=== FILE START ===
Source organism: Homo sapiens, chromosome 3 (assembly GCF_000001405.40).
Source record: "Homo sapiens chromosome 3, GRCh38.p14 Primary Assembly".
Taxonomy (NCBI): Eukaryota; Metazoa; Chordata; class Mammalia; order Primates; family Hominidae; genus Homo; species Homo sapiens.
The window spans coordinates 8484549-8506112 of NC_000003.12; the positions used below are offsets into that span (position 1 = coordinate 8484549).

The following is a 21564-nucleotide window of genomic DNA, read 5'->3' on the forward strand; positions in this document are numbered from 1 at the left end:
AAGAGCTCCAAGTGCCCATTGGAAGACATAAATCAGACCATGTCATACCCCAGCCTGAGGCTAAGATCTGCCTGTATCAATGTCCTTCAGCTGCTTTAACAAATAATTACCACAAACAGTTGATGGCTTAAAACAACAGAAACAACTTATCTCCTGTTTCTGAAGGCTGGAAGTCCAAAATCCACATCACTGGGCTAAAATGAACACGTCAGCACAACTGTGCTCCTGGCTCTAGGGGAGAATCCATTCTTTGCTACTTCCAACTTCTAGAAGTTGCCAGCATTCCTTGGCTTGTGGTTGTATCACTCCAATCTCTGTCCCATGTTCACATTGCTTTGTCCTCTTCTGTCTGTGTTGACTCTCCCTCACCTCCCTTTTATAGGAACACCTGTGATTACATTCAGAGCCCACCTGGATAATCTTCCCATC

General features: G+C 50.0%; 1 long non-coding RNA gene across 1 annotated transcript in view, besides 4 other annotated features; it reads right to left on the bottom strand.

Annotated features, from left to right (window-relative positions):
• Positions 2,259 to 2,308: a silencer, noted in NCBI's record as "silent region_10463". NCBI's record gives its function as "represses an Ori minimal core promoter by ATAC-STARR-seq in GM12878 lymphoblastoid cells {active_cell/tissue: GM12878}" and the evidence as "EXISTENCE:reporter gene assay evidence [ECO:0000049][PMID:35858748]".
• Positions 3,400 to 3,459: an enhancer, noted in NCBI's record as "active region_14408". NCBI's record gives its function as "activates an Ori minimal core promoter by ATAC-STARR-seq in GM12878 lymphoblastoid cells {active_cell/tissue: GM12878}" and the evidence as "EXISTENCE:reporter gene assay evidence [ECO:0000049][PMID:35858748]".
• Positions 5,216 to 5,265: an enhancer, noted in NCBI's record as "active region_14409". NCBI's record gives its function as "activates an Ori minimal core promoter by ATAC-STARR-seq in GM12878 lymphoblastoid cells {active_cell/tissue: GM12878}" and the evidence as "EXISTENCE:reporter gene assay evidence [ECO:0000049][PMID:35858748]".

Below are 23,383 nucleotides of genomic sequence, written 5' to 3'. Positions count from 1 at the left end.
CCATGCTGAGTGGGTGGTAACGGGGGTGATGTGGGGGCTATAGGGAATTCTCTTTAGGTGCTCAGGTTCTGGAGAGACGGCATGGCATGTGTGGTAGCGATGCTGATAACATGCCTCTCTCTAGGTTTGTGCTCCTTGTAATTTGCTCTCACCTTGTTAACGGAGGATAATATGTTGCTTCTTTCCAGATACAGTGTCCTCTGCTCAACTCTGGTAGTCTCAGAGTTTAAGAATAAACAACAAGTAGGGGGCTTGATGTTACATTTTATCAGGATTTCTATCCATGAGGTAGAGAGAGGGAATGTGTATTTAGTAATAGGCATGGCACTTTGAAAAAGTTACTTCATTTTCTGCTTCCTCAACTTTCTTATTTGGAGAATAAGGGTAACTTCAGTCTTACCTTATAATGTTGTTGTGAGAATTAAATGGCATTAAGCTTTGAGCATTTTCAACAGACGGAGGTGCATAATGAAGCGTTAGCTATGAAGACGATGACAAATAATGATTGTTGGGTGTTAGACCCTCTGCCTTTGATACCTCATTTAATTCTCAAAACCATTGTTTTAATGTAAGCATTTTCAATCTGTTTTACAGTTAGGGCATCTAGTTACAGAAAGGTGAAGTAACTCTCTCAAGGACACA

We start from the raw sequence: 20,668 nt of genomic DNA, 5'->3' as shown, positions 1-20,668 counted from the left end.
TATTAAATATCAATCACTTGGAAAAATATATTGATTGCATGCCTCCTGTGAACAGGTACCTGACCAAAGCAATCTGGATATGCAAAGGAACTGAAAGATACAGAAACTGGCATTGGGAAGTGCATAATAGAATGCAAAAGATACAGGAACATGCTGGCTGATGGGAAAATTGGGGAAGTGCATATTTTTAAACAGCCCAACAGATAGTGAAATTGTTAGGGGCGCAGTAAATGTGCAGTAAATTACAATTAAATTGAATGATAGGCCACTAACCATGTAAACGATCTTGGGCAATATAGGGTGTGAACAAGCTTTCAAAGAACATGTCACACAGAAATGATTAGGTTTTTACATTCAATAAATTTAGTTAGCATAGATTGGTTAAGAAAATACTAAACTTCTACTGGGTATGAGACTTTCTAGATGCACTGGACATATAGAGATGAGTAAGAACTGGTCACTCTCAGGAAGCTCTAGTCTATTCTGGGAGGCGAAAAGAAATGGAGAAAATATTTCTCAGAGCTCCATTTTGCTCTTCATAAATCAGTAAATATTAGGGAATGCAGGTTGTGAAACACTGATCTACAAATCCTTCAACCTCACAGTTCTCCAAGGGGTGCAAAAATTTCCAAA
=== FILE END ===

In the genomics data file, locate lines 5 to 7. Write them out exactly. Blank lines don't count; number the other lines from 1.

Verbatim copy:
The following is a 21564-nucleotide window of genomic DNA, read 5'->3' on the forward strand; positions in this document are numbered from 1 at the left end:
AAGAGCTCCAAGTGCCCATTGGAAGACATAAATCAGACCATGTCATACCCCAGCCTGAGGCTAAGATCTGCCTGTATCAATGTCCTTCAGCTGCTTTAACAAATAATTACCACAAACAGTTGATGGCTTAAAACAACAGAAACAACTTATCTCCTGTTTCTGAAGGCTGGAAGTCCAAAATCCACATCACTGGGCTAAAATGAACACGTCAGCACAACTGTGCTCCTGGCTCTAGGGGAGAATCCATTCTTTGCTACTTCCAACTTCTAGAAGTTGCCAGCATTCCTTGGCTTGTGGTTGTATCACTCCAATCTCTGTCCCATGTTCACATTGCTTTGTCCTCTTCTGTCTGTGTTGACTCTCCCTCACCTCCCTTTTATAGGAACACCTGTGATTACATTCAGAGCCCACCTGGATAATCTTCCCATC

General features: G+C 50.0%; 1 long non-coding RNA gene across 1 annotated transcript in view, besides 4 other annotated features; it reads right to left on the bottom strand.